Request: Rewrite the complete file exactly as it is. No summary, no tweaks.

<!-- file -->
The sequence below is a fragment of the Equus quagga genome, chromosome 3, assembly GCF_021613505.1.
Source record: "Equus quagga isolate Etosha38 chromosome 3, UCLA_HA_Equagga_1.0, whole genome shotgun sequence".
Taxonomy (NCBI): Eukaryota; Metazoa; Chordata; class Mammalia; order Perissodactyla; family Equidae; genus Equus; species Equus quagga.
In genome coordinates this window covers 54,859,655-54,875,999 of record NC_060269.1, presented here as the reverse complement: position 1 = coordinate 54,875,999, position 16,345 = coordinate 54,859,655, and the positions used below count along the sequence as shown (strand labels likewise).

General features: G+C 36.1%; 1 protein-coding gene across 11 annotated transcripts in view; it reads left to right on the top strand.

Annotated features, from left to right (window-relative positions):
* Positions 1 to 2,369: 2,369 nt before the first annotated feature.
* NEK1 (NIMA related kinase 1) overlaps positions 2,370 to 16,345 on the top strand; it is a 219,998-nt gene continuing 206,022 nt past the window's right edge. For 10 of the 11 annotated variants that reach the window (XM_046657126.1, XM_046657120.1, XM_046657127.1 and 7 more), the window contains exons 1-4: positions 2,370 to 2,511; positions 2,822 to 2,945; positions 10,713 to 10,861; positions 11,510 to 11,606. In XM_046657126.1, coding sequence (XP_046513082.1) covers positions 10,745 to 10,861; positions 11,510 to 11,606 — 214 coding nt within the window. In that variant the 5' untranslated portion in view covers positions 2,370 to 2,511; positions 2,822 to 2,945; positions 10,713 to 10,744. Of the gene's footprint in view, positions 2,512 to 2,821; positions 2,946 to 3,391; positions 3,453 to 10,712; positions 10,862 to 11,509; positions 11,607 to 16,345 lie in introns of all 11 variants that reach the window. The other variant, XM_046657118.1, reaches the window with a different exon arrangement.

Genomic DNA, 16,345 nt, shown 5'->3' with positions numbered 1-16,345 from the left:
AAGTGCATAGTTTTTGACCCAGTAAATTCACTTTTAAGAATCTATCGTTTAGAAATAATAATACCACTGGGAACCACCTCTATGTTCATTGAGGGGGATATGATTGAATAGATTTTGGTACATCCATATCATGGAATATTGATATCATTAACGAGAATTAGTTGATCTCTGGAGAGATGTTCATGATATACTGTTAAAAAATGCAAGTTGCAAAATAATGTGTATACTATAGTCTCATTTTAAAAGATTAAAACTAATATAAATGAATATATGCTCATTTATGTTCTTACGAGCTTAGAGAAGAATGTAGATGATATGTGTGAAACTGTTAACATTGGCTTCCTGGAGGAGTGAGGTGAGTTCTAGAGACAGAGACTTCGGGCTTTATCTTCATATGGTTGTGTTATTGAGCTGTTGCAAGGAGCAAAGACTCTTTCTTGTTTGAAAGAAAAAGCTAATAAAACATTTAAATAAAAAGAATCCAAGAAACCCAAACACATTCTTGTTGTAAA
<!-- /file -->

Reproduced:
The sequence below is a fragment of the Equus quagga genome, chromosome 3, assembly GCF_021613505.1.
Source record: "Equus quagga isolate Etosha38 chromosome 3, UCLA_HA_Equagga_1.0, whole genome shotgun sequence".
Taxonomy (NCBI): Eukaryota; Metazoa; Chordata; class Mammalia; order Perissodactyla; family Equidae; genus Equus; species Equus quagga.
In genome coordinates this window covers 54,859,655-54,875,999 of record NC_060269.1, presented here as the reverse complement: position 1 = coordinate 54,875,999, position 16,345 = coordinate 54,859,655, and the positions used below count along the sequence as shown (strand labels likewise).

General features: G+C 36.1%; 1 protein-coding gene across 11 annotated transcripts in view; it reads left to right on the top strand.

Annotated features, from left to right (window-relative positions):
* Positions 1 to 2,369: 2,369 nt before the first annotated feature.
* NEK1 (NIMA related kinase 1) overlaps positions 2,370 to 16,345 on the top strand; it is a 219,998-nt gene continuing 206,022 nt past the window's right edge. For 10 of the 11 annotated variants that reach the window (XM_046657126.1, XM_046657120.1, XM_046657127.1 and 7 more), the window contains exons 1-4: positions 2,370 to 2,511; positions 2,822 to 2,945; positions 10,713 to 10,861; positions 11,510 to 11,606. In XM_046657126.1, coding sequence (XP_046513082.1) covers positions 10,745 to 10,861; positions 11,510 to 11,606 — 214 coding nt within the window. In that variant the 5' untranslated portion in view covers positions 2,370 to 2,511; positions 2,822 to 2,945; positions 10,713 to 10,744. Of the gene's footprint in view, positions 2,512 to 2,821; positions 2,946 to 3,391; positions 3,453 to 10,712; positions 10,862 to 11,509; positions 11,607 to 16,345 lie in introns of all 11 variants that reach the window. The other variant, XM_046657118.1, reaches the window with a different exon arrangement.

Genomic DNA, 16,345 nt, shown 5'->3' with positions numbered 1-16,345 from the left:
AAGTGCATAGTTTTTGACCCAGTAAATTCACTTTTAAGAATCTATCGTTTAGAAATAATAATACCACTGGGAACCACCTCTATGTTCATTGAGGGGGATATGATTGAATAGATTTTGGTACATCCATATCATGGAATATTGATATCATTAACGAGAATTAGTTGATCTCTGGAGAGATGTTCATGATATACTGTTAAAAAATGCAAGTTGCAAAATAATGTGTATACTATAGTCTCATTTTAAAAGATTAAAACTAATATAAATGAATATATGCTCATTTATGTTCTTACGAGCTTAGAGAAGAATGTAGATGATATGTGTGAAACTGTTAACATTGGCTTCCTGGAGGAGTGAGGTGAGTTCTAGAGACAGAGACTTCGGGCTTTATCTTCATATGGTTGTGTTATTGAGCTGTTGCAAGGAGCAAAGACTCTTTCTTGTTTGAAAGAAAAAGCTAATAAAACATTTAAATAAAAAGAATCCAAGAAACCCAAACACATTCTTGTTGTAAA